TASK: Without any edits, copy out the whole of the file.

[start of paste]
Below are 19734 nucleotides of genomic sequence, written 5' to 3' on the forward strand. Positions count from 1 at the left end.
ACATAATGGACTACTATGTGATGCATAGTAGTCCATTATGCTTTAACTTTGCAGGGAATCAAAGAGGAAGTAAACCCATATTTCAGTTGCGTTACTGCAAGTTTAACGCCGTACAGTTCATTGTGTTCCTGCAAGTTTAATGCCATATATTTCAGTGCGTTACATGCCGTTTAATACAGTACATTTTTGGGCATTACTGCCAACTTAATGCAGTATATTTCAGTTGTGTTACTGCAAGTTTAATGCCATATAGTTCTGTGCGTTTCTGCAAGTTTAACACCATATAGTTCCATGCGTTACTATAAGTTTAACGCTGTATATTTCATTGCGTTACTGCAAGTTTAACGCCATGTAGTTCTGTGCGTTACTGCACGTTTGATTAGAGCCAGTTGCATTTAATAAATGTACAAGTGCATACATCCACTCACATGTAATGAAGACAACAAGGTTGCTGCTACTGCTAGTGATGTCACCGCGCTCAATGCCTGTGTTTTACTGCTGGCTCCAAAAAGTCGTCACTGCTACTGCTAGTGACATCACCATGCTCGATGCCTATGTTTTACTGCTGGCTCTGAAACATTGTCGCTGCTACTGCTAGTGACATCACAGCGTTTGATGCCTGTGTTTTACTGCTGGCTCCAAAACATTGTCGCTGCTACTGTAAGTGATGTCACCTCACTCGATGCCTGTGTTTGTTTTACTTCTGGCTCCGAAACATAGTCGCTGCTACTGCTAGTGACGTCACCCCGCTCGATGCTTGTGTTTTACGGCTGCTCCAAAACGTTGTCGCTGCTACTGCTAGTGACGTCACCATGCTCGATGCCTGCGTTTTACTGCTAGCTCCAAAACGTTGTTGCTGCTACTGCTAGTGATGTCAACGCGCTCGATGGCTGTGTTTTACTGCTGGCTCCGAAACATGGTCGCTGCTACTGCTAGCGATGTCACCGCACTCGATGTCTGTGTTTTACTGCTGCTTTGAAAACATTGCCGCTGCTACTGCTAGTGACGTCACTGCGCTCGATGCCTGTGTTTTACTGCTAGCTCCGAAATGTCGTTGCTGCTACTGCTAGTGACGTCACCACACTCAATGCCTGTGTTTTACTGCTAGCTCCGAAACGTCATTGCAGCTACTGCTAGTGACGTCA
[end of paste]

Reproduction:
Below are 19734 nucleotides of genomic sequence, written 5' to 3' on the forward strand. Positions count from 1 at the left end.
ACATAATGGACTACTATGTGATGCATAGTAGTCCATTATGCTTTAACTTTGCAGGGAATCAAAGAGGAAGTAAACCCATATTTCAGTTGCGTTACTGCAAGTTTAACGCCGTACAGTTCATTGTGTTCCTGCAAGTTTAATGCCATATATTTCAGTGCGTTACATGCCGTTTAATACAGTACATTTTTGGGCATTACTGCCAACTTAATGCAGTATATTTCAGTTGTGTTACTGCAAGTTTAATGCCATATAGTTCTGTGCGTTTCTGCAAGTTTAACACCATATAGTTCCATGCGTTACTATAAGTTTAACGCTGTATATTTCATTGCGTTACTGCAAGTTTAACGCCATGTAGTTCTGTGCGTTACTGCACGTTTGATTAGAGCCAGTTGCATTTAATAAATGTACAAGTGCATACATCCACTCACATGTAATGAAGACAACAAGGTTGCTGCTACTGCTAGTGATGTCACCGCGCTCAATGCCTGTGTTTTACTGCTGGCTCCAAAAAGTCGTCACTGCTACTGCTAGTGACATCACCATGCTCGATGCCTATGTTTTACTGCTGGCTCTGAAACATTGTCGCTGCTACTGCTAGTGACATCACAGCGTTTGATGCCTGTGTTTTACTGCTGGCTCCAAAACATTGTCGCTGCTACTGTAAGTGATGTCACCTCACTCGATGCCTGTGTTTGTTTTACTTCTGGCTCCGAAACATAGTCGCTGCTACTGCTAGTGACGTCACCCCGCTCGATGCTTGTGTTTTACGGCTGCTCCAAAACGTTGTCGCTGCTACTGCTAGTGACGTCACCATGCTCGATGCCTGCGTTTTACTGCTAGCTCCAAAACGTTGTTGCTGCTACTGCTAGTGATGTCAACGCGCTCGATGGCTGTGTTTTACTGCTGGCTCCGAAACATGGTCGCTGCTACTGCTAGCGATGTCACCGCACTCGATGTCTGTGTTTTACTGCTGCTTTGAAAACATTGCCGCTGCTACTGCTAGTGACGTCACTGCGCTCGATGCCTGTGTTTTACTGCTAGCTCCGAAATGTCGTTGCTGCTACTGCTAGTGACGTCACCACACTCAATGCCTGTGTTTTACTGCTAGCTCCGAAACGTCATTGCAGCTACTGCTAGTGACGTCA